The initial awkwardness of pubescent transitions led way to an adolescence that allowed young men and women to be friends again, but was punctuated by hormonal outbursts and angst, angst, angst. I liked being friends with boys again, but when they turned the tables on me, got dreamy-eyed in my presence and stumbled over their speech, I didn’t know how to react, and so I took offence. I knew the way that boys conversed with other boys. I had an idea of the vile, dirty jokes, and the crude comments that were made. I knew enough to know that they didn’t act this way around us – at least not the girls they liked. They changed. Became unrecognizable. It was kind of like we just appeared to them one day. They didn’t know who we were or where we’d come from; we just arrived from another planet, beautiful and interesting, but foreign and frightening. And it isn’t to say that I myself never liked boys who left me tongue-tied and nervous; it’s just that I had always known where the boys were; they on the other hand seemed to have forgotten I had ever existed previous to that very moment, or that I’d ever walked among them.
Eventually I got over my grievances and appreciated that it might be okay to have a man get nervous in my presence. I learned the tricks of the dating trade. I learned how to flirt, how to tease, what to say and when to say it. I learned that it wasn’t all that difficult. You play the game, you play your part, and then you go home to your respective teams and dish out the particulars. At the end of the day, your girlfriends are your home base, and though it’s not such a bad thing to have them there, if you’re someone like me, you can’t help but wonder what the boys are up to.
Eventually, dating becomes less of a sport and more of a pain in the arse, and you might even find yourself zeroing in on one person who makes you nervous – a single person to pair up with and share adulthood cynicisms with. And though it’s a wonderful, beautiful breath of fresh air – an incredible and fun new way of looking at male-female relating, I’m still learning that it comes with its own sets of challenges. Namely, boys sometimes still want to be boys.
What I’ve learned: there are times when a guy just wants to be with his guy friends. They may not be heading off to drink brandy, smoke cigars and discuss politics in the old boy’s parlours anymore, but they still want to get away. And maybe, to some women, it seems natural – it’s an opportunity for these ladies to retreat to their old home base; to go have umbrella-laden martinis with their former roommates and college girlfriends – their favourite people they gave up when they got involved with a boy. To me, it’s still a lesson in relating. Because I still want to talk sports, but my girlfriends aren’t always the most willing when it comes to discussing Zach Greinke’s sick slider or how the Yankees’ overindulgent new stadium may end up being their own curse (ok, maybe I’m not interested in all sports, just baseball). I grew up with brothers and little boy friends. On some days, guys still feel like my homebase - it’s just hard sometimes to recognize that they don’t see me the same way.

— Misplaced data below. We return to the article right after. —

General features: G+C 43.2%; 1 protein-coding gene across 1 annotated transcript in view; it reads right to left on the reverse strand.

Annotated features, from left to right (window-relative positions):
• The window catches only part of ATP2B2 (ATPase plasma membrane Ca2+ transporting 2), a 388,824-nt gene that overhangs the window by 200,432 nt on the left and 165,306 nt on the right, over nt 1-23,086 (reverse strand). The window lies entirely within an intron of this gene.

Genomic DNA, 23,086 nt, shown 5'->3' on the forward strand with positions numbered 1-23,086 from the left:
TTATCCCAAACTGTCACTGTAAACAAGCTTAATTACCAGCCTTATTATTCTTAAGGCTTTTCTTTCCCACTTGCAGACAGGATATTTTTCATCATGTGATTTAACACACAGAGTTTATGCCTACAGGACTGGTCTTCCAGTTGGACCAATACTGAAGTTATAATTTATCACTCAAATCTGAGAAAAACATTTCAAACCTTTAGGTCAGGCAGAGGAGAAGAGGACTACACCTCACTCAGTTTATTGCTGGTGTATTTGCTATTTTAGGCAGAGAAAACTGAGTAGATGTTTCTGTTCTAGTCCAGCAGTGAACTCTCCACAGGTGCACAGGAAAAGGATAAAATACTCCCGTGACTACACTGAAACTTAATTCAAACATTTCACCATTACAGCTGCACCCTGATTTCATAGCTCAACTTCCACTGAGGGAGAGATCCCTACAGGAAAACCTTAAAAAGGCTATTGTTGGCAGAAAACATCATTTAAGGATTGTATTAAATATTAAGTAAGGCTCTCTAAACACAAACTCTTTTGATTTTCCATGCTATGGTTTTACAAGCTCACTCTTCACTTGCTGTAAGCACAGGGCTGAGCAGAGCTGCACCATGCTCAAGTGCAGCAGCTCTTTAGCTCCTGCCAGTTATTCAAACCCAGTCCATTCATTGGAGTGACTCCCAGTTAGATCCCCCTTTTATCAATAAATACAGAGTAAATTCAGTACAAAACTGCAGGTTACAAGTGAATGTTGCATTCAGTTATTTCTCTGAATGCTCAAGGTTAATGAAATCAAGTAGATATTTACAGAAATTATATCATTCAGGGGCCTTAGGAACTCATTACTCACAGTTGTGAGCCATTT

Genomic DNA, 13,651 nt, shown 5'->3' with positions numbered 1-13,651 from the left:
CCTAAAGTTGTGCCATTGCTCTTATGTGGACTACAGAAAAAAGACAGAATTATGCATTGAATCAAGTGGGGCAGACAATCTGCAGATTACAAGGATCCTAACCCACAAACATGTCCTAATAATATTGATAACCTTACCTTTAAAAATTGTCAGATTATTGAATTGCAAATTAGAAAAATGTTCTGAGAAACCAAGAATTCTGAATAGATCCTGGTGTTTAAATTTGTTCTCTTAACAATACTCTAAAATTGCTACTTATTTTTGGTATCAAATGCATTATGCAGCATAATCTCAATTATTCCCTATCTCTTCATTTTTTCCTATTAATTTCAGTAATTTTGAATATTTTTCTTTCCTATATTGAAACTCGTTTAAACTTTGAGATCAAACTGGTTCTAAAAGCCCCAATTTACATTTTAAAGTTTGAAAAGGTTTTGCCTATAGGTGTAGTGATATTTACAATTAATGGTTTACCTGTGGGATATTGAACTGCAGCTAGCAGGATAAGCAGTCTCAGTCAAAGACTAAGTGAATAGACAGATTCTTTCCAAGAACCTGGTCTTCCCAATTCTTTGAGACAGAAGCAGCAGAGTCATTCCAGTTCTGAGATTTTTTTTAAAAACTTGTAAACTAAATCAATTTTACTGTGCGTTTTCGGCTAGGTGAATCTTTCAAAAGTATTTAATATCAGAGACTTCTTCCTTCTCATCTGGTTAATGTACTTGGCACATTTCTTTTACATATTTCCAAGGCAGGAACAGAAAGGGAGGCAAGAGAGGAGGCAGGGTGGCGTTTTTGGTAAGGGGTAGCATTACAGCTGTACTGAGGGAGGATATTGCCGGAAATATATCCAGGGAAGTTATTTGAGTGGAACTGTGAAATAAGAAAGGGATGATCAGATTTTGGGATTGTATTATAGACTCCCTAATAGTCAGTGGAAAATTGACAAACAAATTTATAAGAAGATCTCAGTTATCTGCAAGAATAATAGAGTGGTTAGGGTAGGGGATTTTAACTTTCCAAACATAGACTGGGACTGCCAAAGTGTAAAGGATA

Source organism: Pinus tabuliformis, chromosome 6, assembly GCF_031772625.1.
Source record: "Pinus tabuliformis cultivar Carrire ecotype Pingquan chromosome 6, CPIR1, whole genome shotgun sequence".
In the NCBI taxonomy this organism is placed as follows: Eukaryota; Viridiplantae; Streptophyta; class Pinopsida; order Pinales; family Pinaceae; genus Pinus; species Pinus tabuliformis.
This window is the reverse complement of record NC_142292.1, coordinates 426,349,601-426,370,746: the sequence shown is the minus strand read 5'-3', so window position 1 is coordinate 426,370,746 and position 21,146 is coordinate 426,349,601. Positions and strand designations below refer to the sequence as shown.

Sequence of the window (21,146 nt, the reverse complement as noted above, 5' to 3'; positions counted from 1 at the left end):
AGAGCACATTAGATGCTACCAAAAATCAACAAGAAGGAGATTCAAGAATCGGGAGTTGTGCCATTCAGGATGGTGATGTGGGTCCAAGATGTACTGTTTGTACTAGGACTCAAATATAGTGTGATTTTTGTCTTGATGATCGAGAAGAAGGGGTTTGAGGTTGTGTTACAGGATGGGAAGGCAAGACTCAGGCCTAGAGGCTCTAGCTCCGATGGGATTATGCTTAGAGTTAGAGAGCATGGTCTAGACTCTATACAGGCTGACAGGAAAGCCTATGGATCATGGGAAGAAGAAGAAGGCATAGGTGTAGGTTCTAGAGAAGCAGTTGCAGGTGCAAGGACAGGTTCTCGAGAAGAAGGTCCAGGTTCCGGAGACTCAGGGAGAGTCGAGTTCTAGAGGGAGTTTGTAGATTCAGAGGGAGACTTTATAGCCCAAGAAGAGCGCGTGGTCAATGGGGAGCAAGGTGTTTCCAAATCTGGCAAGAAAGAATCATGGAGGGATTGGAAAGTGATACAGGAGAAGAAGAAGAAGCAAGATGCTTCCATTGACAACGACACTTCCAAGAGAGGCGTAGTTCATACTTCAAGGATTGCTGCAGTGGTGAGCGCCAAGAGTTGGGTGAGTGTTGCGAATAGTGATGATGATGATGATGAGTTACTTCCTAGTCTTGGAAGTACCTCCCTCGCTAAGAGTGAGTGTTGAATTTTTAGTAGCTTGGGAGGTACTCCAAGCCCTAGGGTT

Some days, I forget that anything’s changed and I think I can follow them on their bikes into the sunset, wherever they’re headed. But I also know that some days, it’s just a guy thing, and I’m not invited. And I’ll admit that at times, I’ve let it get the best of me – an old familiar feeling recurs, and I feel like the door of my childhood has been slammed in my face, asking me to grow up and recognize my societal role (whatever that is).
But then I exhale, realize it’s not the 1950s, and know that we all need different things to make us happy. And I also need to realize that often, the lure is stronger than the reality – because I've also learned that sometimes all guys really do when they’re alone is tell dirty jokes, size up the waitress’s attributes and feel comfortable enough to pass gas, which, let’s face it, I can do without. Besides, it occurs to me that while I can hold my own in a group full of men anytime, sometimes I need to be alone with other women, too – there is another comaraderie there that is unique, and wonderful, and one that I now can't live without - and maybe it's time I spent less time worrying about what I’m excluded from, and more time delighting in those things I choose to include.